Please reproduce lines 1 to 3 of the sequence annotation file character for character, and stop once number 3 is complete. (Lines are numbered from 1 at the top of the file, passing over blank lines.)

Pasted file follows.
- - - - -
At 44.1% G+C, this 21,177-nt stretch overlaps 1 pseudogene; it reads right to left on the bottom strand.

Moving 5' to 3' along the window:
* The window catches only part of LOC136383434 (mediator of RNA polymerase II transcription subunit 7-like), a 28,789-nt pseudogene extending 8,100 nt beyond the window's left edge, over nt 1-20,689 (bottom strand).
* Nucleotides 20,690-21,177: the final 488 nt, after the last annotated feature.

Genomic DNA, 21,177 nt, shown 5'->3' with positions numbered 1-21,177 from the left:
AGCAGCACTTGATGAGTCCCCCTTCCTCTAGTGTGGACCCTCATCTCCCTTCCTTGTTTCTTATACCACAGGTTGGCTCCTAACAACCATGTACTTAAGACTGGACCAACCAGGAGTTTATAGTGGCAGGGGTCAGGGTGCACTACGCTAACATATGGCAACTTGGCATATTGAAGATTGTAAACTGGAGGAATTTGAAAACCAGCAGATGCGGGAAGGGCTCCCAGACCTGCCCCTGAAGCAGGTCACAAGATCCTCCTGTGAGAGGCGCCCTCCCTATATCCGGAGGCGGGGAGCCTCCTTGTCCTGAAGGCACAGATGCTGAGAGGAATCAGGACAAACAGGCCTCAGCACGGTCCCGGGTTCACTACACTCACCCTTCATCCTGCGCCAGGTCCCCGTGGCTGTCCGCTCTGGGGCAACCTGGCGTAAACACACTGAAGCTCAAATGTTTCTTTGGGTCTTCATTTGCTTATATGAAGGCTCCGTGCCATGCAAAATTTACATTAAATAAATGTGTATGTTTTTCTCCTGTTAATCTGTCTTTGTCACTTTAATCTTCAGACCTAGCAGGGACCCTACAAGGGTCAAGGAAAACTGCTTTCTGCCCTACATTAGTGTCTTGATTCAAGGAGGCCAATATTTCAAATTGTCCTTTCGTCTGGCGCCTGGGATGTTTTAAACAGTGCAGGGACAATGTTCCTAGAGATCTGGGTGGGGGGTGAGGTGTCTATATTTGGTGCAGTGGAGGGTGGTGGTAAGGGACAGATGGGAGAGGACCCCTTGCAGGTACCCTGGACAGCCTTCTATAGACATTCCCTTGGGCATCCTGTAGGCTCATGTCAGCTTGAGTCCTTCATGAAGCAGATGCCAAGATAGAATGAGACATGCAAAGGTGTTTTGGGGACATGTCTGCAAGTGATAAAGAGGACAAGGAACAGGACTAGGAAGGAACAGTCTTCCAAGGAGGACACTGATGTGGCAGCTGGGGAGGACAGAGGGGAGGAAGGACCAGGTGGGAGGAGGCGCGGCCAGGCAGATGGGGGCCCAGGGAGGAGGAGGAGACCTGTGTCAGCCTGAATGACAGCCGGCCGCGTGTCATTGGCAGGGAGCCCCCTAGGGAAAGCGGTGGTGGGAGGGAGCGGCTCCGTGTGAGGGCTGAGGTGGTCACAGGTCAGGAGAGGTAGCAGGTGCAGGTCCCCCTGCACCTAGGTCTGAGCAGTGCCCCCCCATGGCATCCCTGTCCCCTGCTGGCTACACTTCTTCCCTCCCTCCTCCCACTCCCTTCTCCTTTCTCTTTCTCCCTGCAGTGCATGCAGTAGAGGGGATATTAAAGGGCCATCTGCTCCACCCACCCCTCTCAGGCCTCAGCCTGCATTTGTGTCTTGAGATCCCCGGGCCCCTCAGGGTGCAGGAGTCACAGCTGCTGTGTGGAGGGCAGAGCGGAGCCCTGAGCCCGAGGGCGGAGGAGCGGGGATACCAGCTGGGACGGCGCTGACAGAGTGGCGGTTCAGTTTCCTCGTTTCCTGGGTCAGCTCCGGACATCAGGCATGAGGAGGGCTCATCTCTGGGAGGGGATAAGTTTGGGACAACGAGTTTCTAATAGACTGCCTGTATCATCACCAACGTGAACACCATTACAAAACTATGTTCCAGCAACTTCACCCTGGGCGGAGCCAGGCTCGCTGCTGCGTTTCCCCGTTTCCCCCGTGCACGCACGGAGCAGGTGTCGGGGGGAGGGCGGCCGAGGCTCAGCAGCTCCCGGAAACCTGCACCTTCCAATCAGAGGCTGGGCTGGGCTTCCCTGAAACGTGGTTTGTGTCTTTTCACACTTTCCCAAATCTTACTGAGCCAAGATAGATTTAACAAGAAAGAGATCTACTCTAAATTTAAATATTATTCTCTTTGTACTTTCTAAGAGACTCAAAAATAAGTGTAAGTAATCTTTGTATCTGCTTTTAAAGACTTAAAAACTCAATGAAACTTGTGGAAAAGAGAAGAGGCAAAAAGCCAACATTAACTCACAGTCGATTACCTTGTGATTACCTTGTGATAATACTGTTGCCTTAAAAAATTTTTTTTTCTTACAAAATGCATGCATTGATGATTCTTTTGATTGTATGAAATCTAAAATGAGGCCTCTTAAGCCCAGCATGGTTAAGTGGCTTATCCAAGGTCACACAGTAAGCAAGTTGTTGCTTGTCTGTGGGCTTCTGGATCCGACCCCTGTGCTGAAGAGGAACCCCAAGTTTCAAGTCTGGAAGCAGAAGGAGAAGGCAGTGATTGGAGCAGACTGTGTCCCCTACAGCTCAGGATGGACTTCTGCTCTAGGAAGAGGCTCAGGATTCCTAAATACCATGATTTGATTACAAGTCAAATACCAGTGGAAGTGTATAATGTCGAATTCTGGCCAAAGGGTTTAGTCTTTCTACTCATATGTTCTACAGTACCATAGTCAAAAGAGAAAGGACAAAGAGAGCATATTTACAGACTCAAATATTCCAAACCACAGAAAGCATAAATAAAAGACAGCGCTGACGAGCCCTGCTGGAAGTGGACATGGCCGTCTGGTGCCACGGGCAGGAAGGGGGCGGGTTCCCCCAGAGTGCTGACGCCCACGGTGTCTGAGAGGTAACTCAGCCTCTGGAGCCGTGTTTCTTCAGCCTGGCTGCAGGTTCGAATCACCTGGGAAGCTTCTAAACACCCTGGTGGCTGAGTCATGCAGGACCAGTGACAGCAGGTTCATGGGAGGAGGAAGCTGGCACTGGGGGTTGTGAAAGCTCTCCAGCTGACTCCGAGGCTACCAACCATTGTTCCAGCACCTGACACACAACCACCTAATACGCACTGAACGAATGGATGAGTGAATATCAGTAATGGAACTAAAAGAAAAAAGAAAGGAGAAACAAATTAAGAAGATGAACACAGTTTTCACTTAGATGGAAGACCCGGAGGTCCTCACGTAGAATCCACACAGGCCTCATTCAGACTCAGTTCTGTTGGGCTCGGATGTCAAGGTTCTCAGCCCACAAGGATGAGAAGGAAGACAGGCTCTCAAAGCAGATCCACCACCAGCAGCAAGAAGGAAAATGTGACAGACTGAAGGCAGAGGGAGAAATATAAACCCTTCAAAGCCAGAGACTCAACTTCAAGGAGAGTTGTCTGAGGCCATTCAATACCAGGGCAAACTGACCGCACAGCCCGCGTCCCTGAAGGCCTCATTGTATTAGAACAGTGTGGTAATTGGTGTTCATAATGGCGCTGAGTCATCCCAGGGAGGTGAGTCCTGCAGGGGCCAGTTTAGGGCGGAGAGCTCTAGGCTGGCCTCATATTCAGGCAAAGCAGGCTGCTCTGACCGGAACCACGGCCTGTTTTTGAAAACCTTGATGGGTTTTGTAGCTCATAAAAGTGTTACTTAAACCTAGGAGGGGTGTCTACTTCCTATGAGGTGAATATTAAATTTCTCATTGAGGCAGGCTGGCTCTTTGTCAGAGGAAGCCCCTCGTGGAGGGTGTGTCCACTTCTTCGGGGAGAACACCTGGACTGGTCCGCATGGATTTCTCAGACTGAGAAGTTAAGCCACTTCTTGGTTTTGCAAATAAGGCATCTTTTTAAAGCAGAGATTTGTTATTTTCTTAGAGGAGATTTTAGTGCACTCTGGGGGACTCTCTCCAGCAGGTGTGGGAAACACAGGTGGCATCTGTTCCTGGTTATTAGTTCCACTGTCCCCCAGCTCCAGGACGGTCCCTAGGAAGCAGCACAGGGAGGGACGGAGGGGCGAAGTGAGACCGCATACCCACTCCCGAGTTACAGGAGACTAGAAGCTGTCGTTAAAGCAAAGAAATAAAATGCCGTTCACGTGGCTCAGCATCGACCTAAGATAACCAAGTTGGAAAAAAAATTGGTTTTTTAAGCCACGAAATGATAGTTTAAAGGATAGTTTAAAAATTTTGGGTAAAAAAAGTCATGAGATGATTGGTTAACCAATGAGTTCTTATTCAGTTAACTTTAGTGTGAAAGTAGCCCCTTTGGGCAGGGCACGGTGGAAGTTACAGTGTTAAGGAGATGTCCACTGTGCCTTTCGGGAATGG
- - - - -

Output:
At 44.1% G+C, this 21,177-nt stretch overlaps 1 pseudogene; it reads right to left on the bottom strand.

Moving 5' to 3' along the window:
* The window catches only part of LOC136383434 (mediator of RNA polymerase II transcription subunit 7-like), a 28,789-nt pseudogene extending 8,100 nt beyond the window's left edge, over nt 1-20,689 (bottom strand).